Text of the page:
According to new research, the presence of an Airbnb property can actually contribute to an increase in housing prices and rental rates in a local neighborhood. But it depends on where the property is located. (2021-02-02)

Family's our focus during pandemic, study finds
More fully appreciating family and engaging in more conflict are among the heightened experiences during the coronavirus pandemic, according to a new UC Riverside study. (2021-01-29)

Generous parental leave leads to staff shortages, nursing home deaths
A new paper in the Review of Economic Studies finds that a generous parental leave policy nurses enjoyed in Denmark caused nursing shortages, which resulted in a decline in the quality of hospital and nursing home care. The study estimates a large increase in nursing home mortality. (2021-01-28)

Dietary adherence and the fight against obesity
While eating less and moving more are the basics of weight control and obesity treatment, finding ways to help people adhere to a weight-loss regimen is more complicated. Understanding what features make a diet easier or more challenging to follow can help optimize and tailor dietary approaches for obesity treatment. (2021-01-25)

Addressing the impact of structural racism on disparities in children with Type 1 diabetes
Advancements in diabetes technology have improved quality of life and glycemic control in children with type 1 diabetes. However, data show that a subset of children is being left behind. Those from low-income families and non-Hispanic Black (NHB) children are not experiencing benefits associated with technological advances, and are at higher risk for diabetes complications and adverse outcomes through ongoing poor glycemic control. (2021-01-22)

Does where older US adults die affect their wellbeing at the end of life?
Where people die can affect the quality of their deaths and the end-of-life care that they receive. A study published in the Journal of the American Geriatrics Society found that satisfaction with end-of-life care was rated highest when individuals died at home. (2021-01-21)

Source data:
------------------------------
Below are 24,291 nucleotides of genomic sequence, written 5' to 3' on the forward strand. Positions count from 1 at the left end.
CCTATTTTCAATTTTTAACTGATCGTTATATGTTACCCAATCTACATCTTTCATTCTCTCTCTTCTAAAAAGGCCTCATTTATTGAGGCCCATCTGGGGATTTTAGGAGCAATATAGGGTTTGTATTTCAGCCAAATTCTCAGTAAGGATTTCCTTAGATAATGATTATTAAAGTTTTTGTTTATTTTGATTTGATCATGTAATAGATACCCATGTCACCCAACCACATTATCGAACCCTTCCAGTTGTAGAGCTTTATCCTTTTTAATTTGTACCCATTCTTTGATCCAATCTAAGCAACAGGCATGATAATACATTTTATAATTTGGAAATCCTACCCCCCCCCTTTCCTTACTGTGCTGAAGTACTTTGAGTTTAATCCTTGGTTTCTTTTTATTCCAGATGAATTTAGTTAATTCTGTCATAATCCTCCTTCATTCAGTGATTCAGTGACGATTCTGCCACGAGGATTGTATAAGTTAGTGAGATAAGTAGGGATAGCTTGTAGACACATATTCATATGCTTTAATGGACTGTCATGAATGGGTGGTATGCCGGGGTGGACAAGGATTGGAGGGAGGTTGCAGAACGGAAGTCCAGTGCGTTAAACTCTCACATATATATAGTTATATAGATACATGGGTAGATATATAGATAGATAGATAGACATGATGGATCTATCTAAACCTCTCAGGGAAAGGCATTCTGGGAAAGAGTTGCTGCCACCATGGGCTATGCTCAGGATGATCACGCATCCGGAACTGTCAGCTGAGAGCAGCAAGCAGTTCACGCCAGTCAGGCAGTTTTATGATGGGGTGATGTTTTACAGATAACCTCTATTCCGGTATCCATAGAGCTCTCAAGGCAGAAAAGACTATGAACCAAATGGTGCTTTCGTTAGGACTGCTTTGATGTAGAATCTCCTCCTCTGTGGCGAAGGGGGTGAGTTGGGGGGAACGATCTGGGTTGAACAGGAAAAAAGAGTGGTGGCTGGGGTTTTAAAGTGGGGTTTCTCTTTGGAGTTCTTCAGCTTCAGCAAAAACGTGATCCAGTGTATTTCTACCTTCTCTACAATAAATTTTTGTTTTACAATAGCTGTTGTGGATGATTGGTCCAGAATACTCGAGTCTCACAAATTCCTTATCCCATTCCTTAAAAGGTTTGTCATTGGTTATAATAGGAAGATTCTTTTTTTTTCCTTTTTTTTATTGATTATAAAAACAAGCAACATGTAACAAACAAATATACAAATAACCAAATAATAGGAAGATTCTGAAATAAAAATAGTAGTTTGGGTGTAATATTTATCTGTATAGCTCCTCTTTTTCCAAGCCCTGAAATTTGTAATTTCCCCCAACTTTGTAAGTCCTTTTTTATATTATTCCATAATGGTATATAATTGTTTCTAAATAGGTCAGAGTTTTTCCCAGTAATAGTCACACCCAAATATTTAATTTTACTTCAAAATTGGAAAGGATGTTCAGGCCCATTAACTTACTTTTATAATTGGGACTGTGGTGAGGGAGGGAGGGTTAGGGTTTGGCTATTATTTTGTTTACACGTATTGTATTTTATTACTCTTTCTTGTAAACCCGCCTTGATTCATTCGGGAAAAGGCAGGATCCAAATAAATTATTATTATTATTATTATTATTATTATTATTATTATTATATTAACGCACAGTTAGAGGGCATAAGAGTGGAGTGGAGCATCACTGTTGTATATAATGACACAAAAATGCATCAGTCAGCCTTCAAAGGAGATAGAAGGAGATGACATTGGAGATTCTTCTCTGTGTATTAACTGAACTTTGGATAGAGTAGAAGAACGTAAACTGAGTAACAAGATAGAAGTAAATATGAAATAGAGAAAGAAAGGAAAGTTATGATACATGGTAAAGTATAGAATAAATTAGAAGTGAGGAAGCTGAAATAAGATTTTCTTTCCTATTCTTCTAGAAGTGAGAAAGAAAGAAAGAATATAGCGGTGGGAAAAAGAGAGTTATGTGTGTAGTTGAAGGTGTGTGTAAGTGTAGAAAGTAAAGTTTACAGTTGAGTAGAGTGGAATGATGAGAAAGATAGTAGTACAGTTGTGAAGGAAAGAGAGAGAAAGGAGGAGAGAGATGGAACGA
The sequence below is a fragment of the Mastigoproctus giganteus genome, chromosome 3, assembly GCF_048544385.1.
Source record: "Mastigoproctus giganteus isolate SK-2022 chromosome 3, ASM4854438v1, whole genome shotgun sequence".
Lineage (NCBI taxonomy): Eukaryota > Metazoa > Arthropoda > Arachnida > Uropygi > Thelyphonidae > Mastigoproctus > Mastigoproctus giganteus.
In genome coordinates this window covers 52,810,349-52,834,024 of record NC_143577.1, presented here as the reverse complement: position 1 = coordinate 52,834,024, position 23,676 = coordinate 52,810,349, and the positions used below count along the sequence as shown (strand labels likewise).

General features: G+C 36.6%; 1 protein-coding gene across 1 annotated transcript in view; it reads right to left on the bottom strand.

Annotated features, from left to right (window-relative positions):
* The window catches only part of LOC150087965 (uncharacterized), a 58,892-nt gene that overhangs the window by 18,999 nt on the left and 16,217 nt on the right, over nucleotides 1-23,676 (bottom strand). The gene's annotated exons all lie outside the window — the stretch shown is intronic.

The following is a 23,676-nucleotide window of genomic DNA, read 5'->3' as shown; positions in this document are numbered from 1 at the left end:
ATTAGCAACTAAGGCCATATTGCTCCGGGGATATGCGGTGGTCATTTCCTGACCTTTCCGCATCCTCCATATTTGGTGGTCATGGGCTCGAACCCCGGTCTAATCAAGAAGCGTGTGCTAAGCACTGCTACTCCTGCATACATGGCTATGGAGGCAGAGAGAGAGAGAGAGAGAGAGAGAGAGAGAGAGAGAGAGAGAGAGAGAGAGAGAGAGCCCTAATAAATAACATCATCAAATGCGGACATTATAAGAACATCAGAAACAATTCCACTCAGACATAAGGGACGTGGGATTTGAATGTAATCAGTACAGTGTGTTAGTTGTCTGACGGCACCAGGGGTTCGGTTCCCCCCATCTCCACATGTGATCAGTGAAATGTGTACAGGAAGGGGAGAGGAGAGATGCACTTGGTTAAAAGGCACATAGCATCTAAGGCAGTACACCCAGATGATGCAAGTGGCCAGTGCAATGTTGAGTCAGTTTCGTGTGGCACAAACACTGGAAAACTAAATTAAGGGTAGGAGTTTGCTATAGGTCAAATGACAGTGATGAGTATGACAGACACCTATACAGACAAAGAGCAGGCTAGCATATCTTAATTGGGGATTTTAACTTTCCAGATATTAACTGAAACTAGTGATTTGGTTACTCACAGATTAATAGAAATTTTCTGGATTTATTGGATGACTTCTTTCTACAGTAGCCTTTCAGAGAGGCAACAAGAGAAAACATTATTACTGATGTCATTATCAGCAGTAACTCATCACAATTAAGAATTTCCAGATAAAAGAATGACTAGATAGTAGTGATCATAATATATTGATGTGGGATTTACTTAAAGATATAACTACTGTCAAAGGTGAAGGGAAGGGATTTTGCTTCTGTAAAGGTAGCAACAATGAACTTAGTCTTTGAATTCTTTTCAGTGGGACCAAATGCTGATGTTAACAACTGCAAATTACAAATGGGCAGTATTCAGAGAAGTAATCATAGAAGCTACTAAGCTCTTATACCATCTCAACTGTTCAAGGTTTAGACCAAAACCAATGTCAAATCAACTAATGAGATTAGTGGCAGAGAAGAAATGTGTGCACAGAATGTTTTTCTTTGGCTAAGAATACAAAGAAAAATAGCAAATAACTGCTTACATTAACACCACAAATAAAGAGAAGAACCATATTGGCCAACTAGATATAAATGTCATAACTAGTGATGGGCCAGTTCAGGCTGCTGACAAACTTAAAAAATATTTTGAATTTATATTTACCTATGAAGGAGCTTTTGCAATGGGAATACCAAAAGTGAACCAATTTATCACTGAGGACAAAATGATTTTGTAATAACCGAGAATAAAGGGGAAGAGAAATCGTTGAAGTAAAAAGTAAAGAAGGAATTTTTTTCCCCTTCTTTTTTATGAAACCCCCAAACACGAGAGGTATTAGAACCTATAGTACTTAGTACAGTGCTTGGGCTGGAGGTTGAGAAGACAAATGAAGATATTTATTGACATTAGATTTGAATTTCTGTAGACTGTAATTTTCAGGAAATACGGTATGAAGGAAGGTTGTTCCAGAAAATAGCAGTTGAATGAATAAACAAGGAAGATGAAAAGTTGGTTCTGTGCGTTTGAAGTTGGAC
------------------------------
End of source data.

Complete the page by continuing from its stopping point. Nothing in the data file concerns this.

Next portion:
Having plants at home improved psychological well-being during lockdown
This was agreed by 74% of the more than 4,200 respondents in 46 countries. In fact, more than half of them (55.8%) stated that they would have preferred to have more plants in their house during that difficult period. (2021-01-21)

Students returning home may have caused 9,400 secondary COVID-19 infections across UK
A student infected with COVID-19 returning home from university for Christmas would, on average, have infected just less than one other household member with the virus, according to a new model devised by mathematicians at Cardiff University and published in Health Systems. (2021-01-17)

Cats may help increase empathy, decrease anxiety for kids with autism
While there is plenty of existing research emphasizing the benefits of dogs for children with autism, Carlisle's newest study has found cats may help increase empathy while decreasing separation anxiety for children with autism. (2021-01-12)

Is the COVID-19 vaccine safe for nursing mothers?
The Academy of Breastfeeding Medicine (ABM) does not recommend cessation of breastfeeding for individuals who are vaccinated against COVID-19. (2021-01-12)

What is surgical smoke and what can be done about it?
Surgical smoke poses a health risk to everyone in the operating room. Perioperative teams exposed to surgical smoke report twice as many respiratory health issues as the general public. The smoke can even contain viruses. Researchers suggest that policies and laws mandating the evacuation of surgical smoke from operating rooms are the best way to reduce the negative health impacts on perioperative staff as well as surgical patients. (2021-01-07)